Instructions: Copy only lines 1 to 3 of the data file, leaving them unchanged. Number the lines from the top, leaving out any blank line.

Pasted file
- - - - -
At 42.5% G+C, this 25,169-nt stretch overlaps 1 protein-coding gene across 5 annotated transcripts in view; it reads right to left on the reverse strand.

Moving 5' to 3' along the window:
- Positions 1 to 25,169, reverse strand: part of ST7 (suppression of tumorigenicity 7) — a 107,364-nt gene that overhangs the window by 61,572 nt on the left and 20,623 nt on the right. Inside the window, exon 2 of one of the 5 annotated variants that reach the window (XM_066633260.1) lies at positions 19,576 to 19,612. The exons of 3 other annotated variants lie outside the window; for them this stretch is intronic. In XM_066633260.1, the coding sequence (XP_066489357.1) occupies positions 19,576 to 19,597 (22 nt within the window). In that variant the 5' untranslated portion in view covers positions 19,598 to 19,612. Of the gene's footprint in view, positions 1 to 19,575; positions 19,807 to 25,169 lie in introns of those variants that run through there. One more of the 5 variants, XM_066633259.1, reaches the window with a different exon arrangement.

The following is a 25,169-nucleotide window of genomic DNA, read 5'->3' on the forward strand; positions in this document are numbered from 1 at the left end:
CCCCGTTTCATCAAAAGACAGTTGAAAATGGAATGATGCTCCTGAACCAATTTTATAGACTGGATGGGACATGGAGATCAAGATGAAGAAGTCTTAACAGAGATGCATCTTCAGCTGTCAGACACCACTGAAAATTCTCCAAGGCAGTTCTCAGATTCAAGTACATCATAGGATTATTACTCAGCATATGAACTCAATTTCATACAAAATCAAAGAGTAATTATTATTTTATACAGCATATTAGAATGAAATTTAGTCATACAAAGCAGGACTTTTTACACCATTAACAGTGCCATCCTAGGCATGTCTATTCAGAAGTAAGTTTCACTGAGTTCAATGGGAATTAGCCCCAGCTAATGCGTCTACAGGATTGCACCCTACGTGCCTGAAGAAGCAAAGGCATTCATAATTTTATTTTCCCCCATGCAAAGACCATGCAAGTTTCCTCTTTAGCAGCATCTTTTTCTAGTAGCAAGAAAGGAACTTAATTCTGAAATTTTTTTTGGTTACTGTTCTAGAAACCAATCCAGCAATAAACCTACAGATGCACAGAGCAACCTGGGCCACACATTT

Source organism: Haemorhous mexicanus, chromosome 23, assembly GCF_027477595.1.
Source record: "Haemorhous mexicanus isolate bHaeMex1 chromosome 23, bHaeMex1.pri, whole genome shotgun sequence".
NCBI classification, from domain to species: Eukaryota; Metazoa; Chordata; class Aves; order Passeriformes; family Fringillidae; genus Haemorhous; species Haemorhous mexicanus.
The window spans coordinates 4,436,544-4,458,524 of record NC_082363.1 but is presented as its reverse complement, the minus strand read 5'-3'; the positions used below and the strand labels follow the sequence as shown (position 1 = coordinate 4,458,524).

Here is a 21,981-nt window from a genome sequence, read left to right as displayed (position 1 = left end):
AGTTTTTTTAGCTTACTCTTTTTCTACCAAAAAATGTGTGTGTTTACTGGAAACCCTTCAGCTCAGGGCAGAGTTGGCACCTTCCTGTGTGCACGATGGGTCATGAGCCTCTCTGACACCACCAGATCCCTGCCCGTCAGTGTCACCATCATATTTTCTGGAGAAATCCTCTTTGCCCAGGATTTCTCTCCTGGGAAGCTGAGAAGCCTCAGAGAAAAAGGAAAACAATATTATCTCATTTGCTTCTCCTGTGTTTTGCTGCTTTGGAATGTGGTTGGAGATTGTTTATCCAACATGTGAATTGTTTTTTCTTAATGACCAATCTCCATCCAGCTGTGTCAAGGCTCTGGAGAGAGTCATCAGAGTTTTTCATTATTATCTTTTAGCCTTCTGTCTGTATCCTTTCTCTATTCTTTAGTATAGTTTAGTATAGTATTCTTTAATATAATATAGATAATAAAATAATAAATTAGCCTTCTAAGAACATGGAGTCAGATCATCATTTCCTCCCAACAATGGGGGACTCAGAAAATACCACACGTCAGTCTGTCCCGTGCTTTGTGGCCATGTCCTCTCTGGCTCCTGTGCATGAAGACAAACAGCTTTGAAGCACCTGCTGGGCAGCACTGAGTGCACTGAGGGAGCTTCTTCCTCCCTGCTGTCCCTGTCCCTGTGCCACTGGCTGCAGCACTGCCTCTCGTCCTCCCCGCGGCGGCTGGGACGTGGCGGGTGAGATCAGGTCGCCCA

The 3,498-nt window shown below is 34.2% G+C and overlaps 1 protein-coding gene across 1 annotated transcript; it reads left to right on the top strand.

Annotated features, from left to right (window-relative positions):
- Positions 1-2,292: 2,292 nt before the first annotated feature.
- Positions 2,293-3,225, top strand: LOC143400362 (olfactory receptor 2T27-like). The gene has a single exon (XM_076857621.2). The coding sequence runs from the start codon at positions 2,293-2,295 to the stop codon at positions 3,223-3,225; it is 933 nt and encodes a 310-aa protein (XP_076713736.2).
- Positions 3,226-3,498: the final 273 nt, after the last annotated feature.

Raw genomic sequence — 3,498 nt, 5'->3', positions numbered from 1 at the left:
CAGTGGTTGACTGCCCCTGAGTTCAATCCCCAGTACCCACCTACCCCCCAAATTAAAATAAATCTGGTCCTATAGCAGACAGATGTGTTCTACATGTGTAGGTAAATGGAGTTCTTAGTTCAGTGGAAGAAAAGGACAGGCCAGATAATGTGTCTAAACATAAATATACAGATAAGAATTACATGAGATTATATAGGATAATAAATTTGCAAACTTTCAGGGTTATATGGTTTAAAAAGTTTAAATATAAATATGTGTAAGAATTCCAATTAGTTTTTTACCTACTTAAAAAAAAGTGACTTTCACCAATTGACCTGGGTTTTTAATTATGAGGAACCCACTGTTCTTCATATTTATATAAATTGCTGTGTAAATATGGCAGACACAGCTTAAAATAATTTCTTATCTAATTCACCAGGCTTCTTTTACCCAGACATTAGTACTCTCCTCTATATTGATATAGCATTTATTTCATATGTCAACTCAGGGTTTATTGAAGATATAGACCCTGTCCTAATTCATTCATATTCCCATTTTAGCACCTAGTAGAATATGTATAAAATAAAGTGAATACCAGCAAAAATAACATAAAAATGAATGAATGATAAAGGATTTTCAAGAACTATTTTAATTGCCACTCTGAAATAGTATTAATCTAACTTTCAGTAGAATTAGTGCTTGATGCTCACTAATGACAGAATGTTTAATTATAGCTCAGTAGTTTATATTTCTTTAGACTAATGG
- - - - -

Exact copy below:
At 42.5% G+C, this 25,169-nt stretch overlaps 1 protein-coding gene across 5 annotated transcripts in view; it reads right to left on the reverse strand.

Moving 5' to 3' along the window:
- Positions 1 to 25,169, reverse strand: part of ST7 (suppression of tumorigenicity 7) — a 107,364-nt gene that overhangs the window by 61,572 nt on the left and 20,623 nt on the right. Inside the window, exon 2 of one of the 5 annotated variants that reach the window (XM_066633260.1) lies at positions 19,576 to 19,612. The exons of 3 other annotated variants lie outside the window; for them this stretch is intronic. In XM_066633260.1, the coding sequence (XP_066489357.1) occupies positions 19,576 to 19,597 (22 nt within the window). In that variant the 5' untranslated portion in view covers positions 19,598 to 19,612. Of the gene's footprint in view, positions 1 to 19,575; positions 19,807 to 25,169 lie in introns of those variants that run through there. One more of the 5 variants, XM_066633259.1, reaches the window with a different exon arrangement.